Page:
When Coal-Fired Power Plants Close, Kids With Asthma Breathe Easier
Fewer children end up in ERs for asthma attacks if nearby coal-fired power plants are shut down, a new study finds.
"When these power plants close, we see a reduction of somewhere between 12% and 18% in emergency department visits for asthma," said senior researcher Emily Pakhtigian, an assistant professor of public policy at Pennsylvania State University. "When the plants close down, children's respiratory health improves."
The improvement in respiratory health is due to a decrease in what is called particulate matter pollution. This pollution consists of tiny particles from the burning of coal that are inhaled and lodge in the lungs. This type of pollution has been linked with asthma and other breathing problems.
"Particulate matter in those nearby areas also decreases following the plant closures, and so we expect that a main mechanism that's going on here is that children that live nearby are experiencing less particulate matter exposure, and that's contributing to this reduction in emergency department visits," Pakhtigian said.
For the study, Pakhtigian and her colleague Sarah Komisarow, an assistant professor in Duke University's Sanford School of Public Policy, looked at data on wind, population, fine particulate air pollution and asthma-related emergency department visits in Chicago.
The study included children up to 4 years old seen in hospitals between 2009 and 2017, specifically looking at neighborhoods near three coal-fired power plants before and after they closed.
The team found that emergency department visits for asthma decreased 12% in areas near the three power plants after they closed, compared with areas farther away from the plants.
In fact, emergency department visits went down by more than 35 per 10,000 children, the findings showed.
The areas where coal-fired power plants operate are mostly in places where minority and poor people live. And these are the children who have been the most vulnerable to asthma, Pakhtigian said.
"These benefits are accruing to children who might be even more vulnerable than some others," she noted.
Pakhtigian suggested that, over time, closing coal-fired power plants may have even more health benefits for kids and savings in health care costs.
For example, emergency department visits are expensive, and they don't turn people away, so fewer visits mean lower costs, she said.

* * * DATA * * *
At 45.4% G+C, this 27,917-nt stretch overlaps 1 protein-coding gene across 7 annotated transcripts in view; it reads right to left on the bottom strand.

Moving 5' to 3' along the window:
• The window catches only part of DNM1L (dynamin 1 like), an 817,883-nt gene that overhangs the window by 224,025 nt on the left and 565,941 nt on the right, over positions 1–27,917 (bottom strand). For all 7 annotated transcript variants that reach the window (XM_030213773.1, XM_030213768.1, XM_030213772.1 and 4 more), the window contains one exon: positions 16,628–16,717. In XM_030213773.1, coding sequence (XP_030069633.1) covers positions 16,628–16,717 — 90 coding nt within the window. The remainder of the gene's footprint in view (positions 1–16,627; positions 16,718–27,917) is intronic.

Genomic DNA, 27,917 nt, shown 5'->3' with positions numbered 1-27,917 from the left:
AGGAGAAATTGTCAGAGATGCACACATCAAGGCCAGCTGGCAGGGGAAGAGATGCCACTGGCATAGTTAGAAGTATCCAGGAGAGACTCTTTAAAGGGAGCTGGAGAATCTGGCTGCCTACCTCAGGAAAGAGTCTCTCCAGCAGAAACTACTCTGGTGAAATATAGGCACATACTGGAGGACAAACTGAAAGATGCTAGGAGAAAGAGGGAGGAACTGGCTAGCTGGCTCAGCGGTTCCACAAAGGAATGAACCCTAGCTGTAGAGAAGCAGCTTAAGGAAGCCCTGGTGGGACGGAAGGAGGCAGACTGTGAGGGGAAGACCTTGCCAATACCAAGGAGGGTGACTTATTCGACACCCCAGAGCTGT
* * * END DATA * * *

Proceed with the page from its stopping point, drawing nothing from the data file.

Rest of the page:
"The implications of this project are that when these coal-fired power plants close, we see these improvements in outdoor air quality and so, when those closures happen and those air quality improvements happen, we see improvements for children," including fewer asthma attacks, Pakhtigian said. "The decreased reliance on coal-fired power plants would mean positive things for neighboring communities in terms of asthma and vulnerable populations."
The report was published online March 18 in the American Journal of Public Health.
According to Dr. John Balmes, a spokesperson for the American Lung Association and a professor of medicine at the University of California, San Francisco, "Coal-fired power plant emissions are among the worst air pollution emissions that can affect health, especially asthma."
Specifically, the reduction in sulfur dioxide from these plants closing perhaps has the most benefit for those with asthma. "Sulfur dioxide, in particular, is nasty for people with asthma, and coal-fired power plants are the main source of sulfur dioxide," Balmes said.
Closing these plants can be cost-saving, not only to medical care, but to society as a whole, he added.
"The closure of the coal-fired power plants in favor of natural gas is cheaper and definitely cleaner. Not that it's perfectly clean, but natural gas is cleaner and often cheaper than coal," Balmes said.
Of course, coal-fired power plants aren't the only source of air pollution, which is why he supports moving away from "dirty diesel" to cleaner diesel vehicles.
Air pollution is not the only cause of asthma, "but it is one of the things we can do something about," Balmes said.
Balmes hopes the Biden administration will resume the Clean Power Plan that the Obama administration put forward. "I'm hoping that we move at the federal level more aggressively to close coal-fired power plants," he said.
For more on coal-fired power plant pollution, head to the Union of Concerned Scientists.
SOURCES: Emily Pakhtigian, PhD, assistant professor, public policy, Penn State University, University Park, Penn.; John Balmes, MD, spokesperson, American Lung Association, and professor, medicine, University of California, San Francisco; American Journal of Public Health, March 18, 2021, online